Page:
Thursday, 11 December 2014

When Masters get bored

For some being a professional chess player would be the ultimate career, for others it may well be a nightmare. One of the worries I would have trying to be a full time chessplayer (apart from lack of ability) is that it would eventually become a boring grind, like almost every other profession.
Of course you may be able to change at least some aspects of your day, by changing your regular opponents (by playing simuls or exhibitions) or even deciding to play different openings. I suspect this may have happened a lot in the distant past, with positional players like Rubinstein, Nimzowitsch or even Capablanca trying gambit lines (eg Latvian or Kings) to liven proceedings.
An example is the following game by Rubinstein. Despite forging 1.d4 into a great attacking weapon, he decides to wheel out the Kings Gambit in this game. He even plays it in a pretty risky manner, offering Hromadka an exchange at one point. After Hromadka declines the offer Rubuinstein gets the upper hand, and finds a brilliant tactical finish starting with 25.Qb6. Unlike most days, when he went home to the wife after work he could accurately describe his day as 'exciting'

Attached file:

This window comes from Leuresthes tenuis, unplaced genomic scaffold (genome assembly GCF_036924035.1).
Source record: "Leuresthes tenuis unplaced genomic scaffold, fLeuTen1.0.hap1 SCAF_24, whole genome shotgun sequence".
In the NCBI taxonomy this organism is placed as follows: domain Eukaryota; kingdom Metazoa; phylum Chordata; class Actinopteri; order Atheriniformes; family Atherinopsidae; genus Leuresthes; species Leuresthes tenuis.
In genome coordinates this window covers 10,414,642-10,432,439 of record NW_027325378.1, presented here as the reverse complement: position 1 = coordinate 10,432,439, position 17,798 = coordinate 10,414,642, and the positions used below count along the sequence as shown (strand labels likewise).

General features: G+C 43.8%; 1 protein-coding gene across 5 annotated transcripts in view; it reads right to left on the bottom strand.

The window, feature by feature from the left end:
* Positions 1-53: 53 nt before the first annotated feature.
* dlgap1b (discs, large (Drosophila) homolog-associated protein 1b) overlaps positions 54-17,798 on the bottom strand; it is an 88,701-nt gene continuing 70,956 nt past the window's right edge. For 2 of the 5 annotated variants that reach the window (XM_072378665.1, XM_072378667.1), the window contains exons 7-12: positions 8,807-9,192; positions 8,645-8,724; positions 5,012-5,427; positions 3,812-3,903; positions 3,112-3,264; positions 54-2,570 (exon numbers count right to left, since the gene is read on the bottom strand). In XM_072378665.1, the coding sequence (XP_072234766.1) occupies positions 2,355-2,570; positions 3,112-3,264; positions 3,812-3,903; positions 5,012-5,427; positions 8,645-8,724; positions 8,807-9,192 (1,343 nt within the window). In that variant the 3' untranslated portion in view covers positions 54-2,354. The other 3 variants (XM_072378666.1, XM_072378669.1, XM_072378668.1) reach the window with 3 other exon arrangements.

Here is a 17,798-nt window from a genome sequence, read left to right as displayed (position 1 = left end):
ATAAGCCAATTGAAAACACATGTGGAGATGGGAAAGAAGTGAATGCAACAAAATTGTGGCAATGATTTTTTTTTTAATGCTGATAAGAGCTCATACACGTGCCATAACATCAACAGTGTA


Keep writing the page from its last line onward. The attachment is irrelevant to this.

Rubinstein,Akiba - Hromadka,Karel [C30]
Maehrisch Ostrau Maehrisch Ostrau (4), 1923

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